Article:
FM and Springfest…

Before I check out for the weekend, I’d be remised if I didn’t mention the excellent cover article in this week’s FM. Combined last week’s tremendously interesting and well done piece on the emergence of the Black Men’s Forum, this story on the history and struggles of Spring Fest makes me think that FM is looking to take on the position of not just an entertainment weekend magazine on the culture of Harvard, but a place for broader stories about Harvard politics to come into focus. While it’s hard to generalize what FM has or hasn’t done in the past (I’ve only been here so long and haven’t always paid so much attention), it’s a welcome move.

In any event, the great thing about this story is that it makes unavoidably clear one simple truth: the Harvard administration is not willing to invest the kind of time and money into student life that would be necessary to really make this place fun. (more in expanded post)

I think the conclusion of the article summed it up well (although I highly recommend you read the whole thing if you haven’t already):

“The President’s Office doesn’t have to be accountable to students because they don’t need to draw people in—they have the Harvard name,” he says. To effect change, he cites his experience with Senior Gift Plus: “Create a petition, educate people, arouse some anger over the situation, get the press involved, and Harvard will realize it can no longer afford to marginalize undergraduates when it comes to events like Springfest.”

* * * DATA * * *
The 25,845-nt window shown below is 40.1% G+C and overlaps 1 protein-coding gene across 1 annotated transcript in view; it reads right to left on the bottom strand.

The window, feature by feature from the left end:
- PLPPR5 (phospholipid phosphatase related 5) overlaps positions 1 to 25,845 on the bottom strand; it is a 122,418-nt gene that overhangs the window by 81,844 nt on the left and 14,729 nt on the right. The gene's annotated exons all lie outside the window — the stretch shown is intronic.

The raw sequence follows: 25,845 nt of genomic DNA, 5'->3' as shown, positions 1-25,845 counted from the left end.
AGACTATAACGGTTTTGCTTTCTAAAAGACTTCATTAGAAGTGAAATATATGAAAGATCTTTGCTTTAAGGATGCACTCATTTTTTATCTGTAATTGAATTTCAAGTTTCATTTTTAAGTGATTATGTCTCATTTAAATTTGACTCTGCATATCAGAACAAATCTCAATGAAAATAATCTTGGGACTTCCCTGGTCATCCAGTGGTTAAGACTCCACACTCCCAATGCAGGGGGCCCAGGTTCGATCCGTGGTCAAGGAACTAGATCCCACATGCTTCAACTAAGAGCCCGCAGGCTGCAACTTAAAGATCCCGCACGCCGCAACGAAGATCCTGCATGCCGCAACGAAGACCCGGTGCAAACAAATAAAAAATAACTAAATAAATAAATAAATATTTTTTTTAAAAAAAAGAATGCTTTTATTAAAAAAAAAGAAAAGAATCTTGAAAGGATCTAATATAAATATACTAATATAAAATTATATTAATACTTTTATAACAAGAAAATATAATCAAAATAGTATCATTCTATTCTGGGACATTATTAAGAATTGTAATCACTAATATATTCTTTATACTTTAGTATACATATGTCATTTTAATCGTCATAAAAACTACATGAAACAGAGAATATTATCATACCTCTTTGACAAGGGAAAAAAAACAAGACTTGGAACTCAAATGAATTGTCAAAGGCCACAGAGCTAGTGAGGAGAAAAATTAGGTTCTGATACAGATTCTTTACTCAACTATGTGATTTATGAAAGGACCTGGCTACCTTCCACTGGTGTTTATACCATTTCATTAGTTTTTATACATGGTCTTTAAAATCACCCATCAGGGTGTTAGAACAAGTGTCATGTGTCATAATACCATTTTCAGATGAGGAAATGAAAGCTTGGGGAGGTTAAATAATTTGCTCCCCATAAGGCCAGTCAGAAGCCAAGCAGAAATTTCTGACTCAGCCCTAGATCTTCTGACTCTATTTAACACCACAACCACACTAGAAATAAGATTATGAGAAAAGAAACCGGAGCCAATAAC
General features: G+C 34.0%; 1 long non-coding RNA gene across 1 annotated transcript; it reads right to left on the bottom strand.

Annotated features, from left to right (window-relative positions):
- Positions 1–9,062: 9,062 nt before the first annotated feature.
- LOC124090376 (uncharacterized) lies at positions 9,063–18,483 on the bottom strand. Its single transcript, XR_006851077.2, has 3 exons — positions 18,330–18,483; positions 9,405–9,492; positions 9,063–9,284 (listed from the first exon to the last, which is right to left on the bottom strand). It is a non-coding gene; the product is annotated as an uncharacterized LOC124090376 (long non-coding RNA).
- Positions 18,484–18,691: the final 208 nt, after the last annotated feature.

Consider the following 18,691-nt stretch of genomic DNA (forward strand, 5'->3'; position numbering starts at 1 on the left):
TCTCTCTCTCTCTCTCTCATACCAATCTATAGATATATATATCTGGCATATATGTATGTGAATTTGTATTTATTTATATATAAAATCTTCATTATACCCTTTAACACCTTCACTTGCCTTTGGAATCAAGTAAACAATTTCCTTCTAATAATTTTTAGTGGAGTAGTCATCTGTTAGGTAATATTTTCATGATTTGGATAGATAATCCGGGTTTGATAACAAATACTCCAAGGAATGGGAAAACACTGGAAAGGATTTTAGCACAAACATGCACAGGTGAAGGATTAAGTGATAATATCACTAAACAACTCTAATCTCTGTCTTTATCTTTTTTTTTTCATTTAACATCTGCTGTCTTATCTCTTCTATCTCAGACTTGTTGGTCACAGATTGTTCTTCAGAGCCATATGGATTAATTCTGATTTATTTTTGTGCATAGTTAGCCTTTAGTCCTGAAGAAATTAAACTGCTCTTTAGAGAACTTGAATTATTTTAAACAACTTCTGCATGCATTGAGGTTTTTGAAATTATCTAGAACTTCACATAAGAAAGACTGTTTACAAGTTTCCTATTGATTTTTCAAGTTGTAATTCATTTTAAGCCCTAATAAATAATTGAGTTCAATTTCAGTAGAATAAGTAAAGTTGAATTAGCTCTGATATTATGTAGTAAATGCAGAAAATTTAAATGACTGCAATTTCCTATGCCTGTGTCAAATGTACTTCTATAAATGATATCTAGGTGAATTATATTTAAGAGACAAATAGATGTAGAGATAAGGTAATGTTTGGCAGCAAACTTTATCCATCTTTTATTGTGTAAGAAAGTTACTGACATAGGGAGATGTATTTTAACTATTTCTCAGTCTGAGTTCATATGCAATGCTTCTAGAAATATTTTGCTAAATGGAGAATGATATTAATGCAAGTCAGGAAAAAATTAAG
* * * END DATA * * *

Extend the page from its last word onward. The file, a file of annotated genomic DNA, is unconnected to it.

Longbrake says that the President’s Office is “very interested in supporting” undergraduate social life, but he did not say whether the office would increase funds to Springfest’s after-party in future years.

But if Mahan is right, the Office won’t address the need until students make it clear that a need exists. After all, Longbrake contends that Harvard’s Springfest is just as fun as Yale’s.

Hard as they may try, the UC alone can’t incite the kind of cultural change necessary to make Harvard’s Springfest look like Penn’s, Yale’s, or Brown’s. That would take more than just another $20,000 or a permanent liquor license. Maybe the President’s Office isn’t so wrong to emphasize community—they just have the wrong community in mind.

Now, I’m not interesting in Harvard being “fun” just so we can all revel in our wealth and opportunities. There’s a much more substantive reality: a college community where students don’t get together to enjoy themselves, to meet each other and to relax is not a community at all. In the day in and day out of Harvard, it is rare that we have a chance to appreciate our lives and appreciate each other. THAT is why that administration should care, because community is part of what defines our experience at this school, and therefore our persons for the rest of our lives.


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